|—||Law and Governance, The Spacing Guild Manual. [Frank Herbert - Children of Dune]|
I just sent this message to the candidates for my school district’s board election.
I am sending this message to all 5 candidates for the DUSD Board.
I have one question I would like answered before I cast my ballot, if you don’t mind.
Are you committed to teaching SCIENCE in science classrooms (and willing to stand up to religious activists who want to force teachers to teach something silly like flying spaghetti monsters)
[In case you don’t know the FSM reference:http://www.venganza.org/about/open-letter/ ]
|—||Politics as Repeat Phenomenon: Bene Gesserit Training Manual [Children of Dune by Frank Herbert]|
|—||Stillgar [Dune Messiah by Frank Herbert ]|
|—||Addenda to Orders in Council The Emperor Paul Muad’dib [Dune Messiah by Frank Herbert]|
|—||recollected from Duncan Idaho, the Swordsmaster of the Ginaz, by Paul. [Dune by Frank Herbert ]|
|—||Collected Sayings of Muad’Dib by the Princess Irulan [Dune by Frank Herbert ]|
|—||"Muad’Dib: Conversations" by the Princess Irulan. [Dune by Frank Herbert]|
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Repost for Liberty!
Autism is primarily a disorder of the brain, but research suggests that as many as nine out of 10 individuals with the condition also suffer from gastrointestinal problems such as inflammatory bowel disease and “leaky gut.” The latter condition occurs when the intestines become excessively permeable and leak their contents into the bloodstream. Scientists have long wondered whether the composition of bacteria in the intestines, known as the gut microbiome, might be abnormal in people with autism and drive some of these symptoms. Now a spate of new studies supports this notion and suggests that restoring proper microbial balance could alleviate some of the disorder’s behavioral symptoms.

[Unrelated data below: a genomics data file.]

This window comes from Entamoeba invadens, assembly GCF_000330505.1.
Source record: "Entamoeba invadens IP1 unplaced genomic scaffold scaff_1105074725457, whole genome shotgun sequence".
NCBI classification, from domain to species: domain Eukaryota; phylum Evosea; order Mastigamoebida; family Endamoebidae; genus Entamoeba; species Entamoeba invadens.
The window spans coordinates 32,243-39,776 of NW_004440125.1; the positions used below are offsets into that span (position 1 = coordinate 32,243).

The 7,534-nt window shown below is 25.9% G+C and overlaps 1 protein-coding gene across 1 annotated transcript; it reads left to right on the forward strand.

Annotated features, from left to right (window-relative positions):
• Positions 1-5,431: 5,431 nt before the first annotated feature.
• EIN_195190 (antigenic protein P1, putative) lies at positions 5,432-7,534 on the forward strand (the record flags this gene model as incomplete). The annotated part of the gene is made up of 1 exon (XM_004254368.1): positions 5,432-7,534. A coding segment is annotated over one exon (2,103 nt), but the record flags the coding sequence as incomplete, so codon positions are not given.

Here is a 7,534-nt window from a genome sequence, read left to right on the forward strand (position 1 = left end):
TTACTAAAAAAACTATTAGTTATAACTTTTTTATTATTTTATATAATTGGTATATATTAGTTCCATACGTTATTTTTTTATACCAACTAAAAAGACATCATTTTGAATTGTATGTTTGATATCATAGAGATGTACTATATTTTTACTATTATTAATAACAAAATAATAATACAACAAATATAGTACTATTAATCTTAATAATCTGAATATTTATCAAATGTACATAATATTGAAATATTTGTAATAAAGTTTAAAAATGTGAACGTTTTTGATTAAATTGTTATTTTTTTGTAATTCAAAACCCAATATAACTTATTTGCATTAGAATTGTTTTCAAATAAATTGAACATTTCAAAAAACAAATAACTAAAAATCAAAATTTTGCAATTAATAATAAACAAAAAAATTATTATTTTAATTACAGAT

At the annual meeting of the American Society for Microbiology held in May in Boston, researchers at Arizona State University reported the results of an experiment in which they measured the levels of various microbial by-products in the feces of children with autism and compared them with those found in healthy children. The levels of 50 of these substances, they found, significantly differed between the two groups. And in a 2013 study published in PLOS ONE, Italian researchers reported that, compared with healthy kids, those with autism had altered levels of several intestinal bacterial species, including fewer Bifidobacterium, a group known to promote good intestinal health.
One open question is whether these microbial differences drive the development of the condition or are instead a consequence of it. A study published in December 2013 in Cell supports the former idea. When researchers at the California Institute of Technology incited autismlike symptoms in mice using an established paradigm that involved infecting their mothers with a viruslike molecule during pregnancy, they found that after birth, the mice had altered gut bacteria compared with healthy mice. By treating the sick rodents with a health-promoting bacterium called Bacteroides fragilis, the researchers were able to attenuate some, but not all, of their behavioral symptoms. The treated mice had less anxious and stereotyped behaviors and became more vocally communicative.
Credit: CNRI/SCIENCE SOURCE